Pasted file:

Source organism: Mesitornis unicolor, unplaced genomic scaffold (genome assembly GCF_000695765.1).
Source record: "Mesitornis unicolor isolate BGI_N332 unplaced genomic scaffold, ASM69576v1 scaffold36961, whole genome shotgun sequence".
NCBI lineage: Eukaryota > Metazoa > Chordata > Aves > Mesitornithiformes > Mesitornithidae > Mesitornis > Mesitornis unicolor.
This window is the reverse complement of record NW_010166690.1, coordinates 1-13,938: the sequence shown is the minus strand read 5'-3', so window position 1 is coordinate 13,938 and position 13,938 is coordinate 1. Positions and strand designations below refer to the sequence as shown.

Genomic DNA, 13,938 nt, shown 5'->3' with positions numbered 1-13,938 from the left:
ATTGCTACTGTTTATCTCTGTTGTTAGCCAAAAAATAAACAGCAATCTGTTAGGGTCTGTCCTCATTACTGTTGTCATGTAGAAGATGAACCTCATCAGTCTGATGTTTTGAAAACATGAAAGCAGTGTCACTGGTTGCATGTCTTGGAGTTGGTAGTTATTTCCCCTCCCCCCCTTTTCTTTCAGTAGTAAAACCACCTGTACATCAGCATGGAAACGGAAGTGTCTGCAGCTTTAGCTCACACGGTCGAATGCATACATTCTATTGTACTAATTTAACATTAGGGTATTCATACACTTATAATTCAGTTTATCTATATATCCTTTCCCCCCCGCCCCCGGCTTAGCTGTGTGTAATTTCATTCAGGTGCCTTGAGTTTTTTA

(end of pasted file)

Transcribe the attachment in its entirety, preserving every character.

Source organism: Mesitornis unicolor, unplaced genomic scaffold (genome assembly GCF_000695765.1).
Source record: "Mesitornis unicolor isolate BGI_N332 unplaced genomic scaffold, ASM69576v1 scaffold36961, whole genome shotgun sequence".
NCBI lineage: Eukaryota > Metazoa > Chordata > Aves > Mesitornithiformes > Mesitornithidae > Mesitornis > Mesitornis unicolor.
This window is the reverse complement of record NW_010166690.1, coordinates 1-13,938: the sequence shown is the minus strand read 5'-3', so window position 1 is coordinate 13,938 and position 13,938 is coordinate 1. Positions and strand designations below refer to the sequence as shown.

Genomic DNA, 13,938 nt, shown 5'->3' with positions numbered 1-13,938 from the left:
ATTGCTACTGTTTATCTCTGTTGTTAGCCAAAAAATAAACAGCAATCTGTTAGGGTCTGTCCTCATTACTGTTGTCATGTAGAAGATGAACCTCATCAGTCTGATGTTTTGAAAACATGAAAGCAGTGTCACTGGTTGCATGTCTTGGAGTTGGTAGTTATTTCCCCTCCCCCCCTTTTCTTTCAGTAGTAAAACCACCTGTACATCAGCATGGAAACGGAAGTGTCTGCAGCTTTAGCTCACACGGTCGAATGCATACATTCTATTGTACTAATTTAACATTAGGGTATTCATACACTTATAATTCAGTTTATCTATATATCCTTTCCCCCCCGCCCCCGGCTTAGCTGTGTGTAATTTCATTCAGGTGCCTTGAGTTTTTTA